Suggestions for Kayaks for Great Lakes

Just wondering on Kayaks that would be good for the Great Lakes. Looking to spend less than $1000, so ones that appear on the used market I should look out for would be useful suggestions as well. I live on Lake Erie and take a yearly vacation to Lake Superior so I need something that can handle Lake Superior.
Thank you

I grew up on Lake Erie in Pa and still live in the area.

With the advent of rec-kayaks and paddle boards and the rest I’m seeing more and more people out when the conditions are perfect normally at sunset. I haven’t seen a lot of sea kayaks that would be better suited for serious use along with proper training.

What will your usage be? The Great Lakes can be friendly one minute and a real bear the next. Just the other day my sister just told me they had 10’ waves at her cottage.

If you are just going out for a paddle and staying close to shore on nice flat water anything with good capsize flotation along with a quality PFD will work. More serious stuff should really be thought through.

You need a sea kayak for the Great Lakes and especially for Lake Superior. Plus a good PFD and spray skirt.

1 Like

I like to island hop on the rivers, namely St Mary’s in Sault Ste Marie, and small lakes and would like to go on the Great Lakes and do the same. Mostly staying somewhat close to shore but also some more open water.

16’ plus

Your experience level?

Kayaking for 10ish years but only more serious for 3. Very comfortable but am aware I need more experience before I can go to farther islands on the Great Lakes. Mostly river and small lake

Just in terms of your price point $1000 on the used market should buy you a nice sea kayak. If you state your height and weight and post links to add you’re considering people can give you more specific guidance.

1 Like

5’8" 172lbs

Only lets me post 2 links

The lakes I said are huge so I guess I should be more specific on where I plan to Kayak. Lake Erie - Lost Peninsula to Turtle Island/ Lake Superior - Apostle Islands and Pictured Rocks
Goal is eventually have the skill to island hop across Lake Michigan

If you’re interested in learning sea kayaking skills like edging and bracing, and doing self rescue, then I would think both those boats are too high-volume for you. But I’m not sure what you want to do with them, beyond paddling safely in Lake Erie.

This might be a bit small for you but it’s a great deal if it’s in decent condition. It’s a full-on sea kayak; you’d definitely need to try it out to see if you fit into it comfortably.

1 Like

KInd of a general rule… The bigger the water the bigger the yak ( but it still has to fit you…not big that way). 14 and 15 are too short and 16-17 with double bulkheads are fine. We both use boats close to 18 feet and have been to the Slates and along the Ontario shore of Superior on multiday trips.

There is a bit of peril prioritizing price over fit and function when it comes to big lakes which are very ocean like.

As you have probably discovered in regards to seakayaks there are some divergent views about what is suitable for big water paddling. If you want to do moderate rough water and weekend trips, 16 ft is plenty of boat. As you get more experience you might find a more agile shorter boat is actually for you. In rough conditions and short period big waves, rocks and small target beach landings, the more boat you have, the harder you have to work against the wind and waves. The harder it is to transport and store and the less it gets used. If you attend a rough water training class you’ll probably find the instructors tending to use shorter boats. Try to find some experienced paddlers in your area who are selling boats. When you look at a kayak that is used, make sure it looks like it has been used. A 17 or 18 ft boat that is in mint condition, didn’t get used much for a reason. Also look for classes and symposium for rough water and crossings etc, and organized groups or outfitters. I know the Gales- Rough Water Symposium is popular, check out what you would need to attend that next year.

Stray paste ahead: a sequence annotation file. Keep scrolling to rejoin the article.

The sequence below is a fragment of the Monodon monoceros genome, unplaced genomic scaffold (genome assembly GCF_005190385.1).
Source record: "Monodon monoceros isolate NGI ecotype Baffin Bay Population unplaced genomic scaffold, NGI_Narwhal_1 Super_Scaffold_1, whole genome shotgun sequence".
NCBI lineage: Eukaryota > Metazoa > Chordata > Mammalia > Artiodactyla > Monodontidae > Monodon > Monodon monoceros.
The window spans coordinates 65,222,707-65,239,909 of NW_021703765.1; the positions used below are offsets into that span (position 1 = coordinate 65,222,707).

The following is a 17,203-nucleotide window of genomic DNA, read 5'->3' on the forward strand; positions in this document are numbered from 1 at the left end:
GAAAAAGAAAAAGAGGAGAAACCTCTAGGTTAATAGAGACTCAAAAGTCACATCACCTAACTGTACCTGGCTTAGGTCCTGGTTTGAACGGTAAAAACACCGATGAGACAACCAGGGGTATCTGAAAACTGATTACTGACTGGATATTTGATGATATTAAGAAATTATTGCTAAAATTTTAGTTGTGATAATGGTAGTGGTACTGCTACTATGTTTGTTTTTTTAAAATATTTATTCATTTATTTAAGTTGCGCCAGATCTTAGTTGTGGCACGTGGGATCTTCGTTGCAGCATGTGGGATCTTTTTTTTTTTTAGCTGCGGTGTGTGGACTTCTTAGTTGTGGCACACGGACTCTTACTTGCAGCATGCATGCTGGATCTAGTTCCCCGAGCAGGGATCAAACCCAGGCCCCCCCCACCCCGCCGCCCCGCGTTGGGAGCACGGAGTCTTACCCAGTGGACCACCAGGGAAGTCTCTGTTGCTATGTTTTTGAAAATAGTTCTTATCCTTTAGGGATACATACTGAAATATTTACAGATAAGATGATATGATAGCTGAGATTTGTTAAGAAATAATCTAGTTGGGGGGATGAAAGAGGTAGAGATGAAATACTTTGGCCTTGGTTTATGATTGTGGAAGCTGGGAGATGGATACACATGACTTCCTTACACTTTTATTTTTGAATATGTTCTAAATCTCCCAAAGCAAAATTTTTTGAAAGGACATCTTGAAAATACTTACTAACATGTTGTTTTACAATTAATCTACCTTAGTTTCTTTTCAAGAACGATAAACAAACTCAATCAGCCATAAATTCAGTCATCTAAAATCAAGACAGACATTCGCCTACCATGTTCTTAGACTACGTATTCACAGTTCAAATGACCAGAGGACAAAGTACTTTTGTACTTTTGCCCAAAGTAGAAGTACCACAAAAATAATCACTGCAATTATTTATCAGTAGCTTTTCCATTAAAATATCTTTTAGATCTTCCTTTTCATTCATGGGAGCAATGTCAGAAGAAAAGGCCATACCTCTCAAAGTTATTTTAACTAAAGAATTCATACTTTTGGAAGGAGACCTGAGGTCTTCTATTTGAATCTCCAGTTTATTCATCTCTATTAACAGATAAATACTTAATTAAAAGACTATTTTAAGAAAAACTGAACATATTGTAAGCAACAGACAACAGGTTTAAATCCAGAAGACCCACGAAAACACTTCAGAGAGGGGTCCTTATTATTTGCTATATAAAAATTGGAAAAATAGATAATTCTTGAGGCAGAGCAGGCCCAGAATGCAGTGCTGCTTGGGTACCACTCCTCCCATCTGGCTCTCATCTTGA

Not buying a 17 or 18 foot kayak because it looks new makes no sense to me. I bought a like new Solstice in 2010 it was a 2008. It was basically new, two faint scratches one deck one on bottom. Why would I not buy it? Guy paddled it 4 times literally.

1 Like

That one was also on local Craig’s List and I tried to arrange to see it. But seller said it’s already spoken for.

A steal it looks new.

Maybe, but seller only called it “good” condition and didn’t give any details on “couple of repairs” it had. And slider foot controls and replaced seat pan are additional questions. But it was only 65 miles away so I sure would have checked it out. No complaints, I’ve found my share of bargains.

I looked at picture.

Not surprising it’s spoken for. If you see a good composite kayak for $500 you gotta jump on it.

I agree with PaddleDog52, there are tons of people who purchase expensive kayaks, never use them, and then sell a few years later for a fraction of the cost. And I LOVE each and every one of those people! :wink:

1 Like

Going back to basics, a sea kayak book summarized the American Canoe Association guidelines of what vessel is appropriate for what conditions. I scanned a copy and have it at Dropbox - ACA-SkillLv&SeaConditions.23.jpg - Simplify your life. Only level 1 is appropriate for recreational class kayaks (a few can be used in level 2, if they have enough flotation which is the exception, not the rule). All of the Great Lakes easily can exceed these conditions, so getting a boat that can handle is probably smart. Sit on tops or sea kayaks are all that can go above level 3.

To understand what the different types off kayaks are, check out an article in issue #10 of California Kayaker Magazine readable for free at California Kayaker Magazine - South West's source for paddlesports information

1 Like